Friday morning, we had our first playoff game. Win and we played a final game for fifth place. Lose and we were done. TK was our squad’s best pitcher, but Viola decided to play it safe, starting another guy who had pitched a win and hoping TK’s aching knee would allow him to pitch the next day. But after our starter struggled through three innings and we trailed 4-0, TK realized this could be his last chance to pitch at camp. In a gutsy performance, he threw three solid innings, giving up only one unearned run. However, we failed to score any runs ourselves. So our season ended, but not before TK threw a Blylevenesque curve in the final inning that buckled the batter’s knees. I saw him smile despite his throbbing knee.
My best play had come early in the week, before I realized that would be my only highlight moment. I chased a high foul pop down the third base line. The ball seemed within my range, but the wind swatted it around. I managed to snag the ball across my body in front of the opposing dugout. The next day in the clubhouse, Lee Stange, former Twins pitcher who had been coaching the other team, teased me about being too old to play catcher, but then complimented me on my catch. I tucked that into my bag of souvenirs.
Throughout the week, I managed a couple of walks, a base hit that drove in two runs and, during the pro-rookie game, a single off Rick Aguilera, closer for the ’91 Twins who grooved me a meatball, but ultimately I felt discouraged by my hitting—or lack of it. I had struck out twice looking and tapped several soft balls up the middle. Getting on base because of errors or outrunning a possible doubleplay ball offered no consolation. Reality trumped my fantasy.
Look at how the fish live
The pros kept telling me they were having fun. I’ve digested a lot of clichés from athletes but this one seemed sincere. They had the chance to reconnect with old teammates. They joked with the campers. They told stories about the glory days, reliving their past, which allowed them to become ballplayers once again, even if it was only in their memories. “It’s fun for us, seeing you guys, some who haven’t played for 25-30 years, having fun playing baseball,” Viola said. “You get to see how we lived.”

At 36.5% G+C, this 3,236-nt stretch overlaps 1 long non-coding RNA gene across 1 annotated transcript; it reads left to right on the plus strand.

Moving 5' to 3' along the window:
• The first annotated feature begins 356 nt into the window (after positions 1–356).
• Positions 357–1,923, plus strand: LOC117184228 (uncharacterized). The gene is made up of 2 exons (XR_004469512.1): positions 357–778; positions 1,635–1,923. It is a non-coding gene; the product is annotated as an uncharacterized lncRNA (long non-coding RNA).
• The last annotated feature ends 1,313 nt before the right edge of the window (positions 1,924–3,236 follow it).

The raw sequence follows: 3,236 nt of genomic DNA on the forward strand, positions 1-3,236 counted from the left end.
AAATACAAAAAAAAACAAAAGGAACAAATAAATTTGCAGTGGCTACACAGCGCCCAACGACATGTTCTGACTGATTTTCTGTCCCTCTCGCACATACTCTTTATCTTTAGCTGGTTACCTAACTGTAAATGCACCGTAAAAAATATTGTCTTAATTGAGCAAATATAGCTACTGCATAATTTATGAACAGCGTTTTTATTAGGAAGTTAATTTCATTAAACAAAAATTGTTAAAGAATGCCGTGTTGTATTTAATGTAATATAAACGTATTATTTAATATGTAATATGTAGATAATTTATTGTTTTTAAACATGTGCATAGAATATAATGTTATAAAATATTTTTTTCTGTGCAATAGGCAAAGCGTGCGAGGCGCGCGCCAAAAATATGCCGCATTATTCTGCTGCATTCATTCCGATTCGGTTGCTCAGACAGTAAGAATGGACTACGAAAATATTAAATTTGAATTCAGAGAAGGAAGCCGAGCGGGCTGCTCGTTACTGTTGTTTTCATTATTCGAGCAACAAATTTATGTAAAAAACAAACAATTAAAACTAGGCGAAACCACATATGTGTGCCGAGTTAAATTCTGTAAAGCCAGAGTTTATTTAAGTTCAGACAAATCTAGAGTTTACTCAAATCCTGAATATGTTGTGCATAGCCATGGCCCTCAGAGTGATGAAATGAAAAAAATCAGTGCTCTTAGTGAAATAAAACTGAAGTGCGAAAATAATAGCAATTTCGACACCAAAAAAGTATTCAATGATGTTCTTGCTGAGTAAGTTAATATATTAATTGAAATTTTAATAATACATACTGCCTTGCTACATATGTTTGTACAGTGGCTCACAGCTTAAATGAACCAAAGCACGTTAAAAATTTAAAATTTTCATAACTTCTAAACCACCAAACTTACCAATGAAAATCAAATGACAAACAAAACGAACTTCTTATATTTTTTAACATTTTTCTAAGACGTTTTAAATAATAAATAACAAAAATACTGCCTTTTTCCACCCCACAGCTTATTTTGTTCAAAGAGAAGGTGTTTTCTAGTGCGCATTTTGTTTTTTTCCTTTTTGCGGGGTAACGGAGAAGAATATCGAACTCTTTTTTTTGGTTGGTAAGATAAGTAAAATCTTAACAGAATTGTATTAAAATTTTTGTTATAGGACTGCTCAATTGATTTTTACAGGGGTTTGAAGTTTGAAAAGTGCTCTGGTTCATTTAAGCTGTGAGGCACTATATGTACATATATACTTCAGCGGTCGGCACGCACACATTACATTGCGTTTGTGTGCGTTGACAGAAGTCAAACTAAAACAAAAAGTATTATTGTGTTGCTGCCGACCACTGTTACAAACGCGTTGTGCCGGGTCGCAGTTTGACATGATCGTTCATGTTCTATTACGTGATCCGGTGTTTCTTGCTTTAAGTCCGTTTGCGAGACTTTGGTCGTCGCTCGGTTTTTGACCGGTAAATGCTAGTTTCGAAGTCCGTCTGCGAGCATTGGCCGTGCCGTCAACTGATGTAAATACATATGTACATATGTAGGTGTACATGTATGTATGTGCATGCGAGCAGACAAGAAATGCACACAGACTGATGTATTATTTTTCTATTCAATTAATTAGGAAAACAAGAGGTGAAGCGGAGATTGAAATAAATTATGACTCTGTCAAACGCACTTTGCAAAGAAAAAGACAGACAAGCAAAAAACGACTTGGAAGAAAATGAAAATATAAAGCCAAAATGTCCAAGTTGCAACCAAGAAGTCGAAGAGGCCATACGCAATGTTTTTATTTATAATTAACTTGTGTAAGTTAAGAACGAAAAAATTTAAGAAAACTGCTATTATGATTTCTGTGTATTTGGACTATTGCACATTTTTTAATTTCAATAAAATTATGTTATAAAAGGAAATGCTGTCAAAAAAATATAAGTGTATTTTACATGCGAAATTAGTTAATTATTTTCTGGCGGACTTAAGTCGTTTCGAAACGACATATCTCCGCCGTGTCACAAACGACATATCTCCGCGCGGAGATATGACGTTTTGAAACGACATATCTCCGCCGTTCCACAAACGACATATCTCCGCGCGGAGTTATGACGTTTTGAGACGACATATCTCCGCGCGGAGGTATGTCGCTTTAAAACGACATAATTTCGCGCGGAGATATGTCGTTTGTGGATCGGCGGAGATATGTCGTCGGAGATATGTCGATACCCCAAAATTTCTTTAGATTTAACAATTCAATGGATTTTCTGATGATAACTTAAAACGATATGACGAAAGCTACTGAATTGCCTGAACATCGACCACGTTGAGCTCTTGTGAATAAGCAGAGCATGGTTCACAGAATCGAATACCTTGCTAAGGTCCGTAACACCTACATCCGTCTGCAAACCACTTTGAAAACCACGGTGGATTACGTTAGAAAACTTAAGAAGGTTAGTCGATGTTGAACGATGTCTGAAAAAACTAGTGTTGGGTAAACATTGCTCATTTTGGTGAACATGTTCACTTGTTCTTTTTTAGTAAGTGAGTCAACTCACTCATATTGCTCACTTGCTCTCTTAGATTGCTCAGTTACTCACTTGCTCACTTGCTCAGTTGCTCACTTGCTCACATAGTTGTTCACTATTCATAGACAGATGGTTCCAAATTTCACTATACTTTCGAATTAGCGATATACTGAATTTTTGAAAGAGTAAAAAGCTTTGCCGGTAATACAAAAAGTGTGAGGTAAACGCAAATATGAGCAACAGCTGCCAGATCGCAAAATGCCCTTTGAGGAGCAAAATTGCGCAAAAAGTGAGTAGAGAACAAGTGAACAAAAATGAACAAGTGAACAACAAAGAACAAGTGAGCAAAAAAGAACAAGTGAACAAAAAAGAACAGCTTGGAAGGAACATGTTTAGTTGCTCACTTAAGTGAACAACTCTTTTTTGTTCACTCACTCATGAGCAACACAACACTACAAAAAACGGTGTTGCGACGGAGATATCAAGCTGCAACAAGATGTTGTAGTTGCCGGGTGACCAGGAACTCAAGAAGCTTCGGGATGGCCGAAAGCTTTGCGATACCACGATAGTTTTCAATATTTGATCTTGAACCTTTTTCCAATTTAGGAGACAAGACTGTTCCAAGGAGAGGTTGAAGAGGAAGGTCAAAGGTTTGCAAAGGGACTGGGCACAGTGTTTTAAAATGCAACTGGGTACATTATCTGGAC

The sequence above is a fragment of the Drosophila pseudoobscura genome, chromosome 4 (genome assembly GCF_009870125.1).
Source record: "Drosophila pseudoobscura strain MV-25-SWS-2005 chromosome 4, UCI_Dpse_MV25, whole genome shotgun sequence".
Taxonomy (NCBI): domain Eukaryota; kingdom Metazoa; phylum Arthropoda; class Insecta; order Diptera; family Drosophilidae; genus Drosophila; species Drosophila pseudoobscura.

That’s probably the biggest boon for campers: fantasy camp conjures dreams of the future they never had. They get to live the life of a pro ballplayer, playing games, rehashing them, hanging in the clubhouse. They get to meet boyhood heroes, kick back with former pros, hear entertaining stories. It’s expensive, costing thousands of dollars and, in some cases, physical injury. And, of course, it exposes the folly of our dreams, sending us home with the realization that we are has-beens who never were.
Say goodbye to Mr. Roarke
Sunday morning we dispersed. On the flight headed back to Minneapolis, I spotted John Duvall, whom I’d played against in our last game and sat next to at dinner the last night. “Hey, aren’t you that ballplayer?”
“I guess that’s one question the camp answered,” I said.
With our uniforms tucked into our suitcases, he was once again a financial advisor, I a writer and TK a cardiologist. But we also toted the memories of an extraordinary week. I realized Viola was right. He had told us before our last game it wouldn’t matter whether we won or lost, what we took home would be the experience. I had missed that, taking myself too seriously, but now I understood.
Plus, we still had that reunion game at Target Field to play. That would be fun.
John Rosengren is the author of The Fight of their Lives: How Juan Marichal and John Roseboro Turned Baseball’s Ugliest Brawl into a Story of Forgiveness and Redemption
© John Rosengren 2014